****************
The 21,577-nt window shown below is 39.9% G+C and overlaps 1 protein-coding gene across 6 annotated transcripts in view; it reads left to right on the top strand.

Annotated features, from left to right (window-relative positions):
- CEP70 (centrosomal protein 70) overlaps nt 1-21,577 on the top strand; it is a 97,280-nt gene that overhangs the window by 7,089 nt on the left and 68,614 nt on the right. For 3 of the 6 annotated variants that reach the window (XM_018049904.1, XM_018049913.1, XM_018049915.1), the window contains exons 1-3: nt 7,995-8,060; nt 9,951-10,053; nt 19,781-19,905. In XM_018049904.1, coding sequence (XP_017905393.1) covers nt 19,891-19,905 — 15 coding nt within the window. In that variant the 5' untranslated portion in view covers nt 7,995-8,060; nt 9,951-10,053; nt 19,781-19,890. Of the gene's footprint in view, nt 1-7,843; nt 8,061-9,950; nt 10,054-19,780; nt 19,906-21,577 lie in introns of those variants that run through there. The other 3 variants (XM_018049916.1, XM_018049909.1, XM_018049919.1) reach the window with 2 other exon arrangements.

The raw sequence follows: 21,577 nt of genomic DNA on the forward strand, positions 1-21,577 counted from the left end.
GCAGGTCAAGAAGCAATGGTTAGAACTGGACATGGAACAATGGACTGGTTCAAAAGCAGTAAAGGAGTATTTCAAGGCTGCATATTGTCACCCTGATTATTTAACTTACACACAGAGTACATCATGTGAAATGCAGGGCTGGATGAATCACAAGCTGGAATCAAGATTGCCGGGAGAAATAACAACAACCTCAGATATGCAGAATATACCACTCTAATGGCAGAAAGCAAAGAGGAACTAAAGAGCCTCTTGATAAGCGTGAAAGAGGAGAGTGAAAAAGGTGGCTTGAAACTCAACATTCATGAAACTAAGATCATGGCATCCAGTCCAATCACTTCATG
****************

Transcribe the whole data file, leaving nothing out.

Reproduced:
The 21,577-nt window shown below is 39.9% G+C and overlaps 1 protein-coding gene across 6 annotated transcripts in view; it reads left to right on the top strand.

Annotated features, from left to right (window-relative positions):
- CEP70 (centrosomal protein 70) overlaps nt 1-21,577 on the top strand; it is a 97,280-nt gene that overhangs the window by 7,089 nt on the left and 68,614 nt on the right. For 3 of the 6 annotated variants that reach the window (XM_018049904.1, XM_018049913.1, XM_018049915.1), the window contains exons 1-3: nt 7,995-8,060; nt 9,951-10,053; nt 19,781-19,905. In XM_018049904.1, coding sequence (XP_017905393.1) covers nt 19,891-19,905 — 15 coding nt within the window. In that variant the 5' untranslated portion in view covers nt 7,995-8,060; nt 9,951-10,053; nt 19,781-19,890. Of the gene's footprint in view, nt 1-7,843; nt 8,061-9,950; nt 10,054-19,780; nt 19,906-21,577 lie in introns of those variants that run through there. The other 3 variants (XM_018049916.1, XM_018049909.1, XM_018049919.1) reach the window with 2 other exon arrangements.

The raw sequence follows: 21,577 nt of genomic DNA on the forward strand, positions 1-21,577 counted from the left end.
GCAGGTCAAGAAGCAATGGTTAGAACTGGACATGGAACAATGGACTGGTTCAAAAGCAGTAAAGGAGTATTTCAAGGCTGCATATTGTCACCCTGATTATTTAACTTACACACAGAGTACATCATGTGAAATGCAGGGCTGGATGAATCACAAGCTGGAATCAAGATTGCCGGGAGAAATAACAACAACCTCAGATATGCAGAATATACCACTCTAATGGCAGAAAGCAAAGAGGAACTAAAGAGCCTCTTGATAAGCGTGAAAGAGGAGAGTGAAAAAGGTGGCTTGAAACTCAACATTCATGAAACTAAGATCATGGCATCCAGTCCAATCACTTCATG